Interview with Sam Harris, Author of The Substance of All Things
21 Jul 2020
What can you tell us about your new release, The Substance of All Things?
This novel is 4 years in the writing/making. It is the story of Theo Dalton, when, at six years old, his hands are irreparably damaged in a horrific car accident that takes his mother’s life. Six years later, during the sweltering summer of 1968 in rural Oklahoma, Theo meets Frank, a Native American outcast, and learns that he has the ability to heal through his disfigured hands.
As he explores the extraordinary, Theo desperately attempts to remain an ordinary boy. But when word of his gift spreads, Theo is shunned by the church for doing “the devil’s work.” He is immediately swept away by his Auntie Li, and into a world which ultimately threatens his life as he saves others’.
Told from Theo’s perspective some fifty years later, it is through his work as a therapist with a broken woman that he musters the courage to relive the summer that haunts him.
What or who inspired you to become an author?
I’ve always written. But as a playwright, television writer, essayist and author of the memoir, “HAM: Slices of a Life” which became a musical performed in NY and Los Angeles and was filmed for television. But this foray into fiction is a whole new experience. It is the most personal and investigative. And it requires an entirely different level of soul than any previous work I’ve done in other medium. I love to make stuff up. But, of course, it’s always grounded in my own experience.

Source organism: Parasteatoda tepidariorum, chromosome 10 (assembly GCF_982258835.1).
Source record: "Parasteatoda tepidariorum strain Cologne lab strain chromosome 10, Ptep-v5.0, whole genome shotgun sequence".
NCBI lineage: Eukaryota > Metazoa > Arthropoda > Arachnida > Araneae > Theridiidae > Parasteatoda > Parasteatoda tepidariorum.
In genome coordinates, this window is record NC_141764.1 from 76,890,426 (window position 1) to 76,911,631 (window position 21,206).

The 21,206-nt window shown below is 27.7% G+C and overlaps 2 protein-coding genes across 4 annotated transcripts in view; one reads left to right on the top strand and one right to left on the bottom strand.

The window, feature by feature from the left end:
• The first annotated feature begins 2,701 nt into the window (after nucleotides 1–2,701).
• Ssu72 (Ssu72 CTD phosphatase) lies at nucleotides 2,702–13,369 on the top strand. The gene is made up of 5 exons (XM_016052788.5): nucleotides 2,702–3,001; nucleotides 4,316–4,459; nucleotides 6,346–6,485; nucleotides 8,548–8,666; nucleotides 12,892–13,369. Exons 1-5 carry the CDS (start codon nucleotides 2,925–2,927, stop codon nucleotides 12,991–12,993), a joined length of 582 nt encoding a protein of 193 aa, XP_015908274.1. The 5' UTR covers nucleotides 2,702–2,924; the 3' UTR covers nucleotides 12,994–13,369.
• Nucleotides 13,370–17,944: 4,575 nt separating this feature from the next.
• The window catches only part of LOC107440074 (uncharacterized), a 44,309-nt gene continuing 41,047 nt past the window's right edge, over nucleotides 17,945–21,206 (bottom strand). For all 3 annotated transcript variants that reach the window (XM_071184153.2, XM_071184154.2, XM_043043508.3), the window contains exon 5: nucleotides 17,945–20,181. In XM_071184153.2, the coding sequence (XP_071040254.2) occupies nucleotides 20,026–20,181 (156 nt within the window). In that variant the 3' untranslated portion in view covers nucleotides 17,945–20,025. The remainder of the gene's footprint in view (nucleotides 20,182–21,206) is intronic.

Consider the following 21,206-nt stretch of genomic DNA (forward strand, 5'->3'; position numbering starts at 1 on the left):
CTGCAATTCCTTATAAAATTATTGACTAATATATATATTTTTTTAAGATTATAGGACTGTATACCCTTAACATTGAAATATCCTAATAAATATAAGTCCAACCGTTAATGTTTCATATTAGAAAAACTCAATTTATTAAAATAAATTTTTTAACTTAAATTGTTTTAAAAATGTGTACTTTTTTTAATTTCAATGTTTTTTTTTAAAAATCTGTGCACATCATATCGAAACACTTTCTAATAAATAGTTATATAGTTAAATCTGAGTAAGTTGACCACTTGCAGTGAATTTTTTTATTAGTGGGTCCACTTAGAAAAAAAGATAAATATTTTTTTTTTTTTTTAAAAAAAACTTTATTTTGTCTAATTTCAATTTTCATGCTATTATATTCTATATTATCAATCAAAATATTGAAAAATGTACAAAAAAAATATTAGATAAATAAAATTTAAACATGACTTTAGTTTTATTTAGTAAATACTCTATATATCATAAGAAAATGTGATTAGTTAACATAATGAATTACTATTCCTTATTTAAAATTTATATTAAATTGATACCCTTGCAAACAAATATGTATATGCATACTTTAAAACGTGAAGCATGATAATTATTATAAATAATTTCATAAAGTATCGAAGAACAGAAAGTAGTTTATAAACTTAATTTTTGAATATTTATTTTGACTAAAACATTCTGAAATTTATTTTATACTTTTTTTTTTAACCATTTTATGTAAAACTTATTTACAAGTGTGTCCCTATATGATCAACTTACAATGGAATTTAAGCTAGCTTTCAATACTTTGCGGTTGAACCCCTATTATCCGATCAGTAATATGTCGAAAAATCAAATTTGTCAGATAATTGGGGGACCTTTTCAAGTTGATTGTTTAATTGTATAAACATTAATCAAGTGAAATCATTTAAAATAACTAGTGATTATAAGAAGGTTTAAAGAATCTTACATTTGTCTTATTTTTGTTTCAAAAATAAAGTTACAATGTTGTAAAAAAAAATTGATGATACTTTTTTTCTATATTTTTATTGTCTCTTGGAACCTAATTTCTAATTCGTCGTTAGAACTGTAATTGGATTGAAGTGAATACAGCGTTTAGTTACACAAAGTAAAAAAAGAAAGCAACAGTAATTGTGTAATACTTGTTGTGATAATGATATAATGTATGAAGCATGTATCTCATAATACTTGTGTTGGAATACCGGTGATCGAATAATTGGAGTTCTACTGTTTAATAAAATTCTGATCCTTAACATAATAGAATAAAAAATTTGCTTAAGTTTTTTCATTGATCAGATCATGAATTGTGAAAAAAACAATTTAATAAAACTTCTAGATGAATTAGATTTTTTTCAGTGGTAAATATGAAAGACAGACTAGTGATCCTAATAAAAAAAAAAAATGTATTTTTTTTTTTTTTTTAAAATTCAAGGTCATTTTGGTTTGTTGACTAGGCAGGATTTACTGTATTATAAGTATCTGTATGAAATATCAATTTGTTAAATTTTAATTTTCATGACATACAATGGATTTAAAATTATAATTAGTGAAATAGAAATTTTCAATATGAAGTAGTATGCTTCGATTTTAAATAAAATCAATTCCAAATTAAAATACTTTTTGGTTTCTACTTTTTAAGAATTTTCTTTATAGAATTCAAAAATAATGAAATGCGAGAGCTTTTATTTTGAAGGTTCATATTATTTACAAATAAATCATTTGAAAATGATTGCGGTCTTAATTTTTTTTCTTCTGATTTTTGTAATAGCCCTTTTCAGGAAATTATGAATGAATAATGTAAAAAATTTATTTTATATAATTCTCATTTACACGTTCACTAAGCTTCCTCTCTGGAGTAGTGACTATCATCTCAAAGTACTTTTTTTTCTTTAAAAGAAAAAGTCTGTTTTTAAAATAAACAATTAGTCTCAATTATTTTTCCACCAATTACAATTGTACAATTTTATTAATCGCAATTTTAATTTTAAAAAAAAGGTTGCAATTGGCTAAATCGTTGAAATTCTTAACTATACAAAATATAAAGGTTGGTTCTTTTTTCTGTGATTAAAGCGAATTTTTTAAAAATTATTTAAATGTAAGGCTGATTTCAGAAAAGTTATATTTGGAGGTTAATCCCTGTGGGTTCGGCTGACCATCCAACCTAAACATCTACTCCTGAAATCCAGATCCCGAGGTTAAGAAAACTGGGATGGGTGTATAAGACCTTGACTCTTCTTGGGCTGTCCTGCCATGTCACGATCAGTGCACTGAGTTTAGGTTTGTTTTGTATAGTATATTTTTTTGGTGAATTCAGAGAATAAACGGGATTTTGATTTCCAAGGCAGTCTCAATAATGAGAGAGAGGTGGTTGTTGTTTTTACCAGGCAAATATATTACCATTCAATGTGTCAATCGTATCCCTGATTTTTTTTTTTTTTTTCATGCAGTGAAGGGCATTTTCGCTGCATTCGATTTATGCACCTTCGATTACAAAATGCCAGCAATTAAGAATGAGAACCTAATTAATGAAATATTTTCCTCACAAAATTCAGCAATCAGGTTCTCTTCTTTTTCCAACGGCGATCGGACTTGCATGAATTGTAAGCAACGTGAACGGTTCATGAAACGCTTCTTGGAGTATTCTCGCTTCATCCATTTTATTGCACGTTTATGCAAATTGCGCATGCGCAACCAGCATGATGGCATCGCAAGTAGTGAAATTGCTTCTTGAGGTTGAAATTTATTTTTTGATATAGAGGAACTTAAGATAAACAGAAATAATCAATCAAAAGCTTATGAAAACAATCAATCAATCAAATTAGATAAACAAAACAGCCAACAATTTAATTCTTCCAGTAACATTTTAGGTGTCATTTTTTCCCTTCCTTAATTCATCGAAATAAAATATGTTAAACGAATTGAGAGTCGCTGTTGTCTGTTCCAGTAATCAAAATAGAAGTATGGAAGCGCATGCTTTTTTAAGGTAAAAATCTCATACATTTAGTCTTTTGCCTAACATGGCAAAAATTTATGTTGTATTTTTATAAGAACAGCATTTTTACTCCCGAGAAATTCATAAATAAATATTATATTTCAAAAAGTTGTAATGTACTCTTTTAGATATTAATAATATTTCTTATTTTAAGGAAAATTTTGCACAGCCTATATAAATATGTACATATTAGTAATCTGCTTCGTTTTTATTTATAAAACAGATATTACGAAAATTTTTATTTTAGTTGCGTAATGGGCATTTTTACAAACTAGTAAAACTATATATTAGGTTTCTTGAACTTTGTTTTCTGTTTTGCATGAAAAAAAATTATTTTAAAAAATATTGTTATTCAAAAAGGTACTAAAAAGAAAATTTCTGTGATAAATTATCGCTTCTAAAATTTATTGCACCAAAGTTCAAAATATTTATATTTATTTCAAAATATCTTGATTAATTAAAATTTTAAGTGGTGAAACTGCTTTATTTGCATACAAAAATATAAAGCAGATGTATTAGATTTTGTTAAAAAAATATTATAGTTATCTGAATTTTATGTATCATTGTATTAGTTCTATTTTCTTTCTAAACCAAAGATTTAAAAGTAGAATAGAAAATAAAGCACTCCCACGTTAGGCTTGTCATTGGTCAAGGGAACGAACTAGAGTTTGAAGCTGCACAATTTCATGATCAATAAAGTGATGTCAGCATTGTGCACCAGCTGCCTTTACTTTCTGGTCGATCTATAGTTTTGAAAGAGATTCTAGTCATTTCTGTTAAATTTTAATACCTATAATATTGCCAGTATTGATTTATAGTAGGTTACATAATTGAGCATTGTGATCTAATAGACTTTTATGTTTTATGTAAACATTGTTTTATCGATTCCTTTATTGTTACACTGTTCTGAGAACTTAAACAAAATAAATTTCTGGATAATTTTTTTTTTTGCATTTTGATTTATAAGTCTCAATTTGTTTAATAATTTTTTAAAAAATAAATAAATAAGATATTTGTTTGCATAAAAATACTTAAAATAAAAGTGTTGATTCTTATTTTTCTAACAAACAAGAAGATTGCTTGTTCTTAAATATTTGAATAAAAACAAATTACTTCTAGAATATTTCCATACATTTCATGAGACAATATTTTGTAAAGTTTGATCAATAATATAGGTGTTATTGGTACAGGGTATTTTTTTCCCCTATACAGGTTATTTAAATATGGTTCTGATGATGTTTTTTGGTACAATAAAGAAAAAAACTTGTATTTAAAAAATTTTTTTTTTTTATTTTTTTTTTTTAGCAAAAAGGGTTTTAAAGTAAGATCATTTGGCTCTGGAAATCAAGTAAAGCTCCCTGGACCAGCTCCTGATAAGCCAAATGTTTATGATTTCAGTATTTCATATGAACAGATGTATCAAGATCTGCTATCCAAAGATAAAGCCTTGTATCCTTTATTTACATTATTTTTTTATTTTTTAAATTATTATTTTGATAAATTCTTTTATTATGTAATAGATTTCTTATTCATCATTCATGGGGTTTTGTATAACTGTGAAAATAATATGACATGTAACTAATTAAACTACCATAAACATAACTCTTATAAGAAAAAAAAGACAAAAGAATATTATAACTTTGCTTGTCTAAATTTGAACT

What’s on your top 5 list for the best books you’ve ever read?
Tough. Tough. Tough. “She’s Come Undone” – Wally Lamb. “The Story of Edgar Sawtelle” – David Wroblewski. “A Prayer for Owen Meany” – John Irving. “Of Mice and Men” – John Steinbeck. “The Grapes of Wrath” – John Steinbeck. “Fire From Heaven” – Mary Renault.
Say you’re the host of a literary talk show. Who would be your first guest? What would you want to ask
Presuming the author has to be alive… John Irving. I’d ask him to talk about the inspiration for his work and how he remains so prolific. I’d ask him about his process, his discipline, and who inspires him.
What’s your favorite thing about writing?
The feeling of starting with writing a character and then letting the character write me. The feeling of being inside the book to the degree than I don’t know what’s going to happen even as I write it. And the wonderful experience of looking back at the work and not remember writing it.
What is a typical day like for you?
I have a 12 year old son, so much of my day is about him – especially in Covid. I do what everyone does: I deal with the house, shopping, cleaning, laundry, answering 4000 emails, being available to my child and husband. I always have 3 or 4 projects going at the same time in different entertainment medium and also as an actor/performer, so it’s about a lot of juggling. I’m always tired…
What scene from The Substance of All Things was your favorite to write?
Hard question. Probably the chapter where adult Theo is dealing with his therapy patient about the admittance of the sexual abuse by her father, and the confusion that was for her, as she felt she was healing the very person who abused her, and felt complicit in her own victimization.
Do you have a motto, quote, or philosophy you live by?
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